The Coming-Out Monologues: A Platform for Aggieland’s LGBTQIA+ Community
Lights, camera, action! Two professors from the College of Liberal Arts are co-directing “The Coming-Out Monologues.”
By Mia Mercer ‘23
Even in the 21st century, many members of the LGBTQIA+ community struggle to find the voice and the platform they need to come out. In an effort to provide a safe space to retell their personal stories, and acknowledge the existing LGBTQIA+ community at Texas A&M University, “The Coming Out Monologues” (TCOM) was created.
Free to the public, TCOM is an annual story-telling performance made up of current and former students, faculty, staff, and community members who identify as LGBTQIA+ or as LGBTQIA+ allies. The event allows participants to share their personal experiences in an encouraging environment. This year’s event will take place live on Zoom Friday, April 2, from 7-9pm. TCOM 2021 is co-directed by Kris May, associate editor at the World Shakespeare Bibliography in the Department of English, and Jesse O’Rear, visiting assistant professor of performance studies.
“It’s important for the people who perform to have a supportive space and a community there to support them as they tell their stories,” May said. “I think it’s also important for this campus, simply because this campus has a really troubled and complicated history with LGBTQIA+ people. Things have certainly improved, but not without a lot of difficult moments and a lot of work from a lot of people.”
Inspired by “The Vagina Monologues,” TCOM was created on April 18, 2007, by Nancy Tubbs ‘93, an English alumna who now works as the director of the LGBTQ Resource Center at the University of California Riverside. It wasn’t until 2010 that Lowell Kane, former director of the LGBTQ+ Pride Center (known as the GLBT Resource Center in 2010), started TCOM at Texas A&M.
“TCOM was first part of the National Day of Silence which is on April 18 every year. Students on middle school, high school, and college campuses across the country stay silent for a day to raise awareness for anti-LGBTQIA+ bullying,” May explained. “At the end of the school day on the Day of Silence, students come together to break the silence by sharing their stories, which is exactly what TCOM first aimed at doing.”
Everyone in the LGBTQIA+ community has a unique experience with coming out, and these differences are celebrated through TCOM.
“We have people coming back to present again, but their stories of coming out may be different,” May said. “This reinforces the message that coming out is not something that you do just once, but is something queer people have to do, most of us, everyday. Although all of us have our individual experiences, TCOM helps highlight what the larger queer experience is like.”
Both May and O’Rear joined the production of TCOM in hopes of providing LGBTQIA+ students, faculty, and staff a place to express themselves and find the support they need in their journeys. O’Rear said he hopes attendees will join them in celebrating the courage of their performers, who have gone through the often harrowing experience of coming out to family, friends, teachers, colleagues, and other members of their local communities.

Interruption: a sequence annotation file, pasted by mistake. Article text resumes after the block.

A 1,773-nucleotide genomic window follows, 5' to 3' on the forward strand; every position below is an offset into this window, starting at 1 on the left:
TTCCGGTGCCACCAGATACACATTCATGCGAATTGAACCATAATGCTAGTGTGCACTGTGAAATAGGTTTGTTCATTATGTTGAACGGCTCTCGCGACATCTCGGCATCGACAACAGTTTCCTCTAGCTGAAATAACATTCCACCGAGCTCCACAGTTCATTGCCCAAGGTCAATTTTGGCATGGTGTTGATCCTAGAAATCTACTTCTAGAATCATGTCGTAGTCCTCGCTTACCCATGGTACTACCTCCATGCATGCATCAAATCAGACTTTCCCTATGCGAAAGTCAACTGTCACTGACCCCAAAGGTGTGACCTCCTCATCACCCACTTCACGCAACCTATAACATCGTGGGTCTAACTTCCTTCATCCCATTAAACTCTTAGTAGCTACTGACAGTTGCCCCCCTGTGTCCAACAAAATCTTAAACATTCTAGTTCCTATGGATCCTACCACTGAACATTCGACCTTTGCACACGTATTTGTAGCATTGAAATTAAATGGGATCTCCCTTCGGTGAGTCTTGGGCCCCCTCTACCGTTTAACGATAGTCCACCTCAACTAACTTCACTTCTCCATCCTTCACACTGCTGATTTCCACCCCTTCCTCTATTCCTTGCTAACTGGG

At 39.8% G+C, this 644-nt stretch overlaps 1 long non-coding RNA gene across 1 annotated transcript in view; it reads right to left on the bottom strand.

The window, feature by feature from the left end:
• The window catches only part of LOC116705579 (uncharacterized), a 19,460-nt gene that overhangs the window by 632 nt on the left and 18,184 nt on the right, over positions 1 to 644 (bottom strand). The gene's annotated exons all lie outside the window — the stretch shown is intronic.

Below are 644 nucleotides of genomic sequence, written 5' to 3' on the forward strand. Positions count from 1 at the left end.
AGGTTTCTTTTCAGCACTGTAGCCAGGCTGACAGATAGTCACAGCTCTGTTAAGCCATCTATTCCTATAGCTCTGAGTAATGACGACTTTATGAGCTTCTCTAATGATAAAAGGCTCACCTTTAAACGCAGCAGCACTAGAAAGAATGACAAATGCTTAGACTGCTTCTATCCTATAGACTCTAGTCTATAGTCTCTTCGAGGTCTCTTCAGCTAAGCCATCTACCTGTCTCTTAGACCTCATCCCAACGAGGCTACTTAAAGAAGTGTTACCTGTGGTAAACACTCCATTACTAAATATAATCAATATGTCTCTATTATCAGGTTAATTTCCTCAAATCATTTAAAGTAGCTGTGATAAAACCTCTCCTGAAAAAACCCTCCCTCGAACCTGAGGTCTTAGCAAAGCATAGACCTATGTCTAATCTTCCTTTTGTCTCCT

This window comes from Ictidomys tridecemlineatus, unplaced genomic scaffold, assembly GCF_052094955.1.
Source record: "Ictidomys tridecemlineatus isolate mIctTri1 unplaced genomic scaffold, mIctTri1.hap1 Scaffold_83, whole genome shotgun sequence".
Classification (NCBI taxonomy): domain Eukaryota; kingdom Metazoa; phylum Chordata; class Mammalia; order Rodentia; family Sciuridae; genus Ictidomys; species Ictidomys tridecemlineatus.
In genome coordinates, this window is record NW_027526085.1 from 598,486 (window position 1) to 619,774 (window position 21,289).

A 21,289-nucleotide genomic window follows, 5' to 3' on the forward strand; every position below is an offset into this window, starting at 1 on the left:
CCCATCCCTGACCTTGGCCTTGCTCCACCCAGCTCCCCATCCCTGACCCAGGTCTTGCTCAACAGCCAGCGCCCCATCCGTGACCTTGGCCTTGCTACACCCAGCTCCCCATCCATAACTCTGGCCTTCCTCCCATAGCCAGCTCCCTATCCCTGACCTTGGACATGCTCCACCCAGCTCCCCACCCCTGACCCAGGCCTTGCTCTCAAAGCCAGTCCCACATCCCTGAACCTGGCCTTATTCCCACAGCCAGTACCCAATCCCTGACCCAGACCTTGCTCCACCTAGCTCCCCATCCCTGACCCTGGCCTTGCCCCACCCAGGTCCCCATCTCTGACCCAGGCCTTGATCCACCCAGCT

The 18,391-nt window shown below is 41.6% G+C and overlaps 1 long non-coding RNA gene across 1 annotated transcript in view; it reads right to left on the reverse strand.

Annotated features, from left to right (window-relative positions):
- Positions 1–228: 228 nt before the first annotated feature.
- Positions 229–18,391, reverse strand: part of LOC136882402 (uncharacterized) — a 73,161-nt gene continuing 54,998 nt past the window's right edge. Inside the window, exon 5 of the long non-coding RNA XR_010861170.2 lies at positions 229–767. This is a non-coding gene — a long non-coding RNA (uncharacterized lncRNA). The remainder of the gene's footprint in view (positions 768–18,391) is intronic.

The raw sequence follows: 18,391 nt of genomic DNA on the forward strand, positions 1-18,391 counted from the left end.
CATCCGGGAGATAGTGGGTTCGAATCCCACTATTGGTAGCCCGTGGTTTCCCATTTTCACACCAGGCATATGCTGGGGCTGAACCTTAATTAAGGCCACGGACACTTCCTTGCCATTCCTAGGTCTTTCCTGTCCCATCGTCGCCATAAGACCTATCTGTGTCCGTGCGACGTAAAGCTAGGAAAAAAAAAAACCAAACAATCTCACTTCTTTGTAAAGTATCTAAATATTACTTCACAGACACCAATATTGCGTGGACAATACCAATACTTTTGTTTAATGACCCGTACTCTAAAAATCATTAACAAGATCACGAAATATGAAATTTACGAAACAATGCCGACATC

“Learning that the Pride Center hosted an annual performance event which invited students, staff, faculty, and alumni to tell the stories of their coming out experiences was one of the things that most excited me about beginning to work here,” O’Rear said. “The stories are also full of life and personality; each performer gives a part of themself with the delivery of their monologue, and I hope that attendees will hold space to meet these brilliant, funny, charming, and proud members of our campus community.”
Not only does this event give a voice to members of the LGBTQIA+ community, but it also encourages a more inclusive LGBTQIA+ supportive campus.
“This event is one of the most highly visible things for LGBTQIA+ people on our campus as far as the amount of publicity it receives and the amount of people who attend, and queer visibility on campus is incredibly important,” May said. “Having this event every year on a regular basis is a way of saying ‘we’re still here, we haven’t gone away, here are some of our stories.’ Sharing this platform is a way to correct or revise the picture that a lot of people have of Texas A&M and the Bryan College Station community while also exemplifying the diversity that is present here.”
Anyone can participate in TCOM, and anyone who is not performing is encouraged to support the performers by being a receptive audience member. Whether their stories are humorous, poignant, serious, or heartbreaking, TCOM provides participants with a space full of support as they retell their individual experiences. It’s a huge step towards helping the LGBTQIA+ community at Texas A&M.
“In any time and place, I think that it’s important to highlight and celebrate the existence and experiences of LGBTQIA+ people,” O’Rear said. “With the stress, disconnect, anxiety, grief, and sadness caused by the global events of the past year, this feels even more palpable than before. I’m glad that we are making space to celebrate and show appreciation for life, while holding communal space to mourn what we may have lost.”